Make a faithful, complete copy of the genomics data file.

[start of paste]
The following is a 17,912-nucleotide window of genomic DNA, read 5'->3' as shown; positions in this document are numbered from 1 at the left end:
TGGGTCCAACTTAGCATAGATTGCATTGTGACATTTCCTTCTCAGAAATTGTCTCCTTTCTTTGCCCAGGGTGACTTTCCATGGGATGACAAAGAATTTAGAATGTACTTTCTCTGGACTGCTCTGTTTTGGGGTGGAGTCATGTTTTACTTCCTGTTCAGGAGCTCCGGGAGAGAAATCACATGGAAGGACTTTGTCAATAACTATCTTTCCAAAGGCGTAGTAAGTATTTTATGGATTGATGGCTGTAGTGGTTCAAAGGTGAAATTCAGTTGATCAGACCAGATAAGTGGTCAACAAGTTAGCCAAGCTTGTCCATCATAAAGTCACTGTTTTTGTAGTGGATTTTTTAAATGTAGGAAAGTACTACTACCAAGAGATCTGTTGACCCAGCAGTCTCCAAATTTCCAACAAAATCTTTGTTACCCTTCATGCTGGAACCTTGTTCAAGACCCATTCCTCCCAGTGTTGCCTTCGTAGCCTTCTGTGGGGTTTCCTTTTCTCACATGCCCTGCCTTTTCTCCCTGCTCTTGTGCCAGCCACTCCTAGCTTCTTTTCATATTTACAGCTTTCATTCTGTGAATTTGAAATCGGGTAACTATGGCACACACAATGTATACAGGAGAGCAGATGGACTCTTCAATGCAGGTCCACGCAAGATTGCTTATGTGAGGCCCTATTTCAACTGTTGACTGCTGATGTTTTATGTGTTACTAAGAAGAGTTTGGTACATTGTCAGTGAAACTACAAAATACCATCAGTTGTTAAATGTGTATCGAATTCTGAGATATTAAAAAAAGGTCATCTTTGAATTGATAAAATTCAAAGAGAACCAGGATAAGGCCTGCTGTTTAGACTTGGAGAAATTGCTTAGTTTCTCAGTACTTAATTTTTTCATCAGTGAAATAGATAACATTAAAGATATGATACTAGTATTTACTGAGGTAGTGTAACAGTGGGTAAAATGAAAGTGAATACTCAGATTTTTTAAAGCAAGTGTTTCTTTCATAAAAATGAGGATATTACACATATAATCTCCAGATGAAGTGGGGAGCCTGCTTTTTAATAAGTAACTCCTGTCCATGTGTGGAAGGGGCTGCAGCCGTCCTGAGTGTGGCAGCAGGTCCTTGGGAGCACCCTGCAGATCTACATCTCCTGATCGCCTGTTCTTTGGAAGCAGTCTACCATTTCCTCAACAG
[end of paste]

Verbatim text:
The following is a 17,912-nucleotide window of genomic DNA, read 5'->3' as shown; positions in this document are numbered from 1 at the left end:
TGGGTCCAACTTAGCATAGATTGCATTGTGACATTTCCTTCTCAGAAATTGTCTCCTTTCTTTGCCCAGGGTGACTTTCCATGGGATGACAAAGAATTTAGAATGTACTTTCTCTGGACTGCTCTGTTTTGGGGTGGAGTCATGTTTTACTTCCTGTTCAGGAGCTCCGGGAGAGAAATCACATGGAAGGACTTTGTCAATAACTATCTTTCCAAAGGCGTAGTAAGTATTTTATGGATTGATGGCTGTAGTGGTTCAAAGGTGAAATTCAGTTGATCAGACCAGATAAGTGGTCAACAAGTTAGCCAAGCTTGTCCATCATAAAGTCACTGTTTTTGTAGTGGATTTTTTAAATGTAGGAAAGTACTACTACCAAGAGATCTGTTGACCCAGCAGTCTCCAAATTTCCAACAAAATCTTTGTTACCCTTCATGCTGGAACCTTGTTCAAGACCCATTCCTCCCAGTGTTGCCTTCGTAGCCTTCTGTGGGGTTTCCTTTTCTCACATGCCCTGCCTTTTCTCCCTGCTCTTGTGCCAGCCACTCCTAGCTTCTTTTCATATTTACAGCTTTCATTCTGTGAATTTGAAATCGGGTAACTATGGCACACACAATGTATACAGGAGAGCAGATGGACTCTTCAATGCAGGTCCACGCAAGATTGCTTATGTGAGGCCCTATTTCAACTGTTGACTGCTGATGTTTTATGTGTTACTAAGAAGAGTTTGGTACATTGTCAGTGAAACTACAAAATACCATCAGTTGTTAAATGTGTATCGAATTCTGAGATATTAAAAAAAGGTCATCTTTGAATTGATAAAATTCAAAGAGAACCAGGATAAGGCCTGCTGTTTAGACTTGGAGAAATTGCTTAGTTTCTCAGTACTTAATTTTTTCATCAGTGAAATAGATAACATTAAAGATATGATACTAGTATTTACTGAGGTAGTGTAACAGTGGGTAAAATGAAAGTGAATACTCAGATTTTTTAAAGCAAGTGTTTCTTTCATAAAAATGAGGATATTACACATATAATCTCCAGATGAAGTGGGGAGCCTGCTTTTTAATAAGTAACTCCTGTCCATGTGTGGAAGGGGCTGCAGCCGTCCTGAGTGTGGCAGCAGGTCCTTGGGAGCACCCTGCAGATCTACATCTCCTGATCGCCTGTTCTTTGGAAGCAGTCTACCATTTCCTCAACAG